Surgery or Radiation for Prostate Cancer: What Determines the Choice?
Whether to opt for surgery or radiation to treat localized prostate cancer depends mainly on the stage and grade of disease.
BY Maureen Salamon
PUBLISHED September 25, 2015
For localized disease, guidelines state that both surgery and radiation are acceptable forms of treatment, and men in this category make up a large number of cases. According to data from the Surveillance, Epidemiology, and End Results (SEER) program, localized disease accounts for about 80 percent of the nearly 221,000 new cases projected for 2015 in the United States.
“It’s mostly early-stage cancers in which radiation therapy is competing with surgery,” says Dorin Todor, director of the brachytherapy program at Virginia Commonwealth University’s Massey Cancer Center in Richmond. “Surgery doesn’t make much sense for anything but early-stage prostate cancer, because if more than the prostate is involved, you’ll need some form of systemic approach.”
To help make a sound decision, patients should consider the following factors.
> AGE: Younger patients can better tolerate the general anesthesia that’s used in the vast majority of surgical cases, but new minimally invasive techniques (such as robot-assisted surgery) have made surgery a broader option, says James B. Yu, assistant professor of therapeutic radiology at Yale University School of Medicine in New Haven, Conn.
> COST: Insurance coverage varies, but external beam radiation therapy of any type might be more expensive than surgery, according to a 2013 study in the British Journal of Urology International. Researchers found that the costs ranged from about $20,000 for a robot-assisted prostatectomy for low-risk cancer to approximately $50,000 for combined radiation therapy for high-risk cancer. Brachytherapy, however, may be cheaper than surgery. Patients should always discuss the cost of treatment with their health care providers.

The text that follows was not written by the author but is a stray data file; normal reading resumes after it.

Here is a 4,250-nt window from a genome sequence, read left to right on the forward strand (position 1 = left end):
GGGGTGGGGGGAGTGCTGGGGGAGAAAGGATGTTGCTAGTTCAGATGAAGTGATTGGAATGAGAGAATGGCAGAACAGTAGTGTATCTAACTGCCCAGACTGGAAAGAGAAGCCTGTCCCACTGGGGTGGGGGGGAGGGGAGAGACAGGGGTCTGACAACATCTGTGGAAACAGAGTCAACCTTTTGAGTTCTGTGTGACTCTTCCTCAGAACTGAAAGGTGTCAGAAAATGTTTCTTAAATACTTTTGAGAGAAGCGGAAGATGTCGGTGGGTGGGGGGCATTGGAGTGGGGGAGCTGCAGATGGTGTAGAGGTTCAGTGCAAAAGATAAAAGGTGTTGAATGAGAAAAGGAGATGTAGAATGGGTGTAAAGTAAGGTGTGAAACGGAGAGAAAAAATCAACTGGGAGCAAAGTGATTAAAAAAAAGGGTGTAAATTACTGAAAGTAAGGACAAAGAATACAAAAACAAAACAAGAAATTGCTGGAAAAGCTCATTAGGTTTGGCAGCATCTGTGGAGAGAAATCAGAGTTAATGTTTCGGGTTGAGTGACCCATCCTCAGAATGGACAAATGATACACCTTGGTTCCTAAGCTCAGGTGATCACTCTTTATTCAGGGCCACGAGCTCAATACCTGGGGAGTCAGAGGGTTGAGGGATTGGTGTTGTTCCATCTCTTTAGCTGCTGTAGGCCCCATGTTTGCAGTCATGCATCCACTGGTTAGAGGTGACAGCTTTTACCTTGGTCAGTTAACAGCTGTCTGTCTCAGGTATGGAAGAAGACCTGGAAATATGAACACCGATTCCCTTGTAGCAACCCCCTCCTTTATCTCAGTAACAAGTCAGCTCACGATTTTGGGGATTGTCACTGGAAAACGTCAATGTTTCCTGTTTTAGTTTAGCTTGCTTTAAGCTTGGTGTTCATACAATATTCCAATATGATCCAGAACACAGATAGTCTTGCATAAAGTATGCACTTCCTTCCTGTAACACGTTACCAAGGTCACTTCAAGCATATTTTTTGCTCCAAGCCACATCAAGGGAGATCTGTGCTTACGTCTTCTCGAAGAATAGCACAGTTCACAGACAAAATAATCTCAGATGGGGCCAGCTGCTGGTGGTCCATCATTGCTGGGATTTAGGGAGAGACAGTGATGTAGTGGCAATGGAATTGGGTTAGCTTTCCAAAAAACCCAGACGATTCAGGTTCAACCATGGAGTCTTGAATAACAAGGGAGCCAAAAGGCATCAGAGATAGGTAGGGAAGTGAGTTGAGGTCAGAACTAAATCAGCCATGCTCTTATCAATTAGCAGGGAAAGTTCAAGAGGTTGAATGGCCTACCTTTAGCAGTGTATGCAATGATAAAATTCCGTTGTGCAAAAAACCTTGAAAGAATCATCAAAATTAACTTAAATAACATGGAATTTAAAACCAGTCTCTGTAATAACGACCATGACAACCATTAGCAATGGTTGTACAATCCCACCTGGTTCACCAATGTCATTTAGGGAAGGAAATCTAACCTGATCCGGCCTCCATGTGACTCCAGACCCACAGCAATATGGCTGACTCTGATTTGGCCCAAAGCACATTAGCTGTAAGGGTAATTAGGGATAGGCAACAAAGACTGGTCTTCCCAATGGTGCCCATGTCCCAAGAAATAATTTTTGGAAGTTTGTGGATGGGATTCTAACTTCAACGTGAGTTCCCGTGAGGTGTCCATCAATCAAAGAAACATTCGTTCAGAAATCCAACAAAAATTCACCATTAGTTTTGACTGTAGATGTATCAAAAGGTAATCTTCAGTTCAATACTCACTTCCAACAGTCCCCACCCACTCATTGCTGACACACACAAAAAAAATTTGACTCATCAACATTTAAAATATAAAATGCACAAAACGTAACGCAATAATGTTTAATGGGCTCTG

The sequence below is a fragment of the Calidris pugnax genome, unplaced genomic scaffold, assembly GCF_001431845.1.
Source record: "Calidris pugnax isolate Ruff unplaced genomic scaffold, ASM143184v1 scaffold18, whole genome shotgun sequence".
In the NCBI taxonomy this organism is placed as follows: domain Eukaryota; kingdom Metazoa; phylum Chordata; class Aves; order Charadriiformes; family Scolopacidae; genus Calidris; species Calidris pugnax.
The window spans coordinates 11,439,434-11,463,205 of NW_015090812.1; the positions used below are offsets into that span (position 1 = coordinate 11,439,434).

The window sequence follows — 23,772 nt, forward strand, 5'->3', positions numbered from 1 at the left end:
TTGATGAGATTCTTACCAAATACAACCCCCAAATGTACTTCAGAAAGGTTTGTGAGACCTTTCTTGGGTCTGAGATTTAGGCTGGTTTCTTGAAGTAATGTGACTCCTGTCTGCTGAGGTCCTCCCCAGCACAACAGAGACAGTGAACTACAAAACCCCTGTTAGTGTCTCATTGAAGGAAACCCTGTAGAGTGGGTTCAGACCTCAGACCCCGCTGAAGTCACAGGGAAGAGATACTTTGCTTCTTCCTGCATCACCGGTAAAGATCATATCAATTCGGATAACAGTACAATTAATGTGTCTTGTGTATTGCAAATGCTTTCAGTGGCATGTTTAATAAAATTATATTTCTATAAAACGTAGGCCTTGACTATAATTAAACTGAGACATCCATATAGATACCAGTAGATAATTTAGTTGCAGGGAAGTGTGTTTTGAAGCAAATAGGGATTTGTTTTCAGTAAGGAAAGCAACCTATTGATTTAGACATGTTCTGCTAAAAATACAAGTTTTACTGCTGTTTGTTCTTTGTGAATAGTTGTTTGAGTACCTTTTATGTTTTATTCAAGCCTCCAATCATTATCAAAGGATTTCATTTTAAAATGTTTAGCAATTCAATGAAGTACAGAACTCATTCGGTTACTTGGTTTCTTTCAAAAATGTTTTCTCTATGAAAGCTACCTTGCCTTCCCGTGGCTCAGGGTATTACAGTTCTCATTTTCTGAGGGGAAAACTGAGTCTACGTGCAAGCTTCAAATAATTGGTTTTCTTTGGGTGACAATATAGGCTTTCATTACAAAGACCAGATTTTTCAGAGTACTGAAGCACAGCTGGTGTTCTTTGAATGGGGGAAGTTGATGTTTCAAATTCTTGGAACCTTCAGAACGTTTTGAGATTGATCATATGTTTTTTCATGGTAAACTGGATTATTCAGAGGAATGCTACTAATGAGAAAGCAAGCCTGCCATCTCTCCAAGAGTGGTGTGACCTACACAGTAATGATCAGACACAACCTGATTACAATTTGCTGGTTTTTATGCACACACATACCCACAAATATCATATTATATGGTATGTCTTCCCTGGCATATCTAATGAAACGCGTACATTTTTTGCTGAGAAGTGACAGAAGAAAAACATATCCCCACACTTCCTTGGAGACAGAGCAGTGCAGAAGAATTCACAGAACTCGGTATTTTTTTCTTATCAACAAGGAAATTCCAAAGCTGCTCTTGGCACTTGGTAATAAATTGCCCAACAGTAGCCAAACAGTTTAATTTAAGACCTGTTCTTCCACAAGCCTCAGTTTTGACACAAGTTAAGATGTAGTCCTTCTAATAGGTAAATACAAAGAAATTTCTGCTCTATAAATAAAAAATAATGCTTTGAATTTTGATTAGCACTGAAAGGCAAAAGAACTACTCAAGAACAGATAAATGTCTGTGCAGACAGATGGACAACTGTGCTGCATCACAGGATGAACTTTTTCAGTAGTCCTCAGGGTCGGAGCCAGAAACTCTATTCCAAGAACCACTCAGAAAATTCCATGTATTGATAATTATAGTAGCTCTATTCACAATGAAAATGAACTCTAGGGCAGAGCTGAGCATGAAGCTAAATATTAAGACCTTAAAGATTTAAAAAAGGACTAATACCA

> SIDE EFFECTS: Any side effects from surgery — even the nerve-sparing type — tend to show up immediately, whereas radiation takes time to produce some of the same changes, experts say. (Which side effects occur and their frequencies vary from patient to patient, regardless of the choice.) For example, about half the men who had normal erections prior to EBRT became impotent within five years, and about one-third of the men who received brachytherapy experienced incontinence.
“We’ve made great strides over the past couple of decades, and prostate cancer remains a very curable disease for the most part,” Yu says. “That’s why we’re focusing so much on side effects and cost. In a way, focusing on these subtle questions is a good problem to have, since so many of these men go on to live such good, long lives.”